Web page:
Analysis Of St. Lucy's Home For Girls Raised By Wolves

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In Karen Russell’s fictional book, “St. Lucy’s Home For Girls Raised by Wolves”, she tells the story of how werewolf girls are taught how to adapt to be more human-like. Claudette has truly conformed into the human ways the nuns at St. Lucy’s have taught her. The passage tells the struggles and accomplishments that Claudette faces and that how the rules will make her more human. Within the first three epigraphs, Claudette faces many struggles of lycanthropic culture shock in her educational journey at St. Lucy’s. One of the main struggles Claudette faces is on Page 230, (Stage 2),”..we drank gallons of bathwater as part of a collaborative effort to mark our territory. We puddled up the yellow carpet of old newspapers. But later, when we returned …show more content…
Who would get penalized with negative Skill Points? Exactly.” This was a test for Claudette. Claudette didn’t know it at the time. Claudette has issues of walking on her two legs, and Mirabella attacks her. When Mirabella starts trying to strangle the ducks, the nuns think Claudette will not be able to contain herself and go join Mirabella. Since killing animals comes from their origins, they are testing Claudette’s resistance to what happens around her. Despite all the struggles Claudette has to face, she has several accomplishments as well. One of the accomplishments is on Pages 237-238 (Stage 3), “ Every Friday, the girls who had learned how to ride a bicycle celebrated by going on chaperoned trips into town.” The nuns had explained to the girls that learning how to ride bicycles meant they were becoming more human-like. The nuns also told the girls that once they learn how to ride bicycles, they never would forget, and the same thing goes with being more like a human. Another accomplishment that Claudette made is one on Page 240 (Stage 3), “And we’d howl along with the choir, hurling every pitted thing within us at the stained …show more content…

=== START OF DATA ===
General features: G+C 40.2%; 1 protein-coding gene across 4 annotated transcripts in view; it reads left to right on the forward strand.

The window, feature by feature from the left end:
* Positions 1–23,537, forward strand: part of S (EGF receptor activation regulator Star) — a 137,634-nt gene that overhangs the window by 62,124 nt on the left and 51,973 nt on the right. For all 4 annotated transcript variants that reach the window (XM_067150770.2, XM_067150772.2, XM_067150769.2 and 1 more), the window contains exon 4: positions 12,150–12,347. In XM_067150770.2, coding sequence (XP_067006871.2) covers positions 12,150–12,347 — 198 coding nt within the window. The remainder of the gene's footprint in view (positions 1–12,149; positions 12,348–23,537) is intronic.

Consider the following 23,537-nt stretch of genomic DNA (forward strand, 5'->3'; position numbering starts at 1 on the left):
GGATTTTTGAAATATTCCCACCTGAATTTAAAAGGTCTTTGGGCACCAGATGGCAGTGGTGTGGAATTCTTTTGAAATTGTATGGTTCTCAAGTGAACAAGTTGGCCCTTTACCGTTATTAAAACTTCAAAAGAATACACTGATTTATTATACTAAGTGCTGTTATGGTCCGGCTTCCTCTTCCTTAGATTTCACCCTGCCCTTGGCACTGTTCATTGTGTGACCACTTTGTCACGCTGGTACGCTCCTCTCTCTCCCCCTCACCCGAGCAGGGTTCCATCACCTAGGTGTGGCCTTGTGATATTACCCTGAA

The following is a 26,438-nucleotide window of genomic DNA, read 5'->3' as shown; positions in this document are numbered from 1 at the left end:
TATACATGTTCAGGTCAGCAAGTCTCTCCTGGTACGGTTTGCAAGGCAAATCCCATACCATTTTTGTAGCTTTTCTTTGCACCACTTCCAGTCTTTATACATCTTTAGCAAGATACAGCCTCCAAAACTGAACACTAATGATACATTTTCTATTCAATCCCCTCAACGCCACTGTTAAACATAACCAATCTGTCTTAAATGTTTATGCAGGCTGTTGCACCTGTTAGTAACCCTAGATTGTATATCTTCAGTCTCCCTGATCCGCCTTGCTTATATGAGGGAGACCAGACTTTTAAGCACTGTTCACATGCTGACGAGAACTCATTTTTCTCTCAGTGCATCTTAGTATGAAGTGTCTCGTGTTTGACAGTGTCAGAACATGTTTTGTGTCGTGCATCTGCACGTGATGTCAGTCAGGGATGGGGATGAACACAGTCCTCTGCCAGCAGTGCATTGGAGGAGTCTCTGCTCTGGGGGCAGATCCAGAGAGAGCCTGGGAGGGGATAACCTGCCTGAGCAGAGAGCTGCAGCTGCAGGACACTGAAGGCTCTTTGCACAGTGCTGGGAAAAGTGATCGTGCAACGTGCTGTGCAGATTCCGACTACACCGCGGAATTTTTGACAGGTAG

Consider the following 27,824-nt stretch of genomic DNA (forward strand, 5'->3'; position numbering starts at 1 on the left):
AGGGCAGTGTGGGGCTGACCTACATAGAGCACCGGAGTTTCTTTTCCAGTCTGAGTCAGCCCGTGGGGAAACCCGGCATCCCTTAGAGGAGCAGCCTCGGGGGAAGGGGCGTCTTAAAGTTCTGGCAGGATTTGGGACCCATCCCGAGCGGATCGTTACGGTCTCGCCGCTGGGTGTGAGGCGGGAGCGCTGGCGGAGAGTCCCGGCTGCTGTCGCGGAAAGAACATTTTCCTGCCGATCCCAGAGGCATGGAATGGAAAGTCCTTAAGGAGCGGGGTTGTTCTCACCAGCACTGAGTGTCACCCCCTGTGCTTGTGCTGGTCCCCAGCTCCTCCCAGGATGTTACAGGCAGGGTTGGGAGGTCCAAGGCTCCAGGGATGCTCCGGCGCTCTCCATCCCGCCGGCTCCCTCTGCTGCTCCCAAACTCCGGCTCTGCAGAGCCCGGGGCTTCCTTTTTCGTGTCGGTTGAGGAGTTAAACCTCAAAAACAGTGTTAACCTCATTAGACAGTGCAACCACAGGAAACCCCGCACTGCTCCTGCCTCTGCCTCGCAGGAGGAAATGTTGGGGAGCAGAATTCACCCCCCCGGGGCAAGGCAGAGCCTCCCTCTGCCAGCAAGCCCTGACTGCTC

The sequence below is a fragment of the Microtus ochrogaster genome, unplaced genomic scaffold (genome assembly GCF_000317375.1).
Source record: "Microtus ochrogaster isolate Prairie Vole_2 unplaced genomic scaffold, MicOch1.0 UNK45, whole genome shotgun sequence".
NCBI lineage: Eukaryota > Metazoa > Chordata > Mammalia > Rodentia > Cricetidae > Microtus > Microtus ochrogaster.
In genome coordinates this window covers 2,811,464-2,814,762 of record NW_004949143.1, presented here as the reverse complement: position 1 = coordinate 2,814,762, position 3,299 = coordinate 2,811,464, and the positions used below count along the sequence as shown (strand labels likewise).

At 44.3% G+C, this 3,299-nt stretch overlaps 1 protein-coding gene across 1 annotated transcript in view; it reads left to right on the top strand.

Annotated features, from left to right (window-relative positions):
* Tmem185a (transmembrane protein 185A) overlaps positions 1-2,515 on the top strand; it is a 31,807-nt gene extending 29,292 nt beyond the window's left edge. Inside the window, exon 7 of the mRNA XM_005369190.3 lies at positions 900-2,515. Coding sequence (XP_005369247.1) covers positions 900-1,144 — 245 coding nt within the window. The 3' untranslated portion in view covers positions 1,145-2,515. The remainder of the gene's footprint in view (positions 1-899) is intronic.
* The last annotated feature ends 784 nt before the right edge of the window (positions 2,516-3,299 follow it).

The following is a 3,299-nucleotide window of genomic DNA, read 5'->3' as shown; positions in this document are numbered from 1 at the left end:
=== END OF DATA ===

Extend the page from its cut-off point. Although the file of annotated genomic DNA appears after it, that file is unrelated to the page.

Lucy’s, it shows that Claudette has been rehabilitated. There are several different ways the text shows the reader how Claudette has truly conformed. The first piece of evidence is found on Page 2 (Stage 5), “the sisters gave me a special pass to go visit the parents. The woodsman had to accompany me; I couldn’t remember how to find the way back on my own.” This shows that Claudette has conformed because a wolf’s natural instinct is to find their way home without any help, however, Claudette couldn’t. She had to have someone go with her to help her find her way back. Another piece of evidence that shows Claudette has conformed is found on Page 246 (Stage 5), “My mother recoiled from me, as if I was a stranger. TRRR? She sniffed me for a long moment.” This is another example of proof that Claudette has truly conformed. Wolves use smell to recognize others. Claudette’s own mother backs away from her like she’s a stranger. Claudette has changed if her mother don’t recognize her. The final piece of evidence that proves Claudette has truly conformed, is found on Page 246 (Stage 5), “So,” I said, telling my first human lie. “I’m home.” This particular piece of evidence definitely shows that Claudette has conformed. Animals can’t tell lies, but humans can. Meaning, since she went to St. Lucy’s, she has learned the human trait to lie. Also, the evidence says “telling my first human lie”, this shows that this isn’t the first or the last

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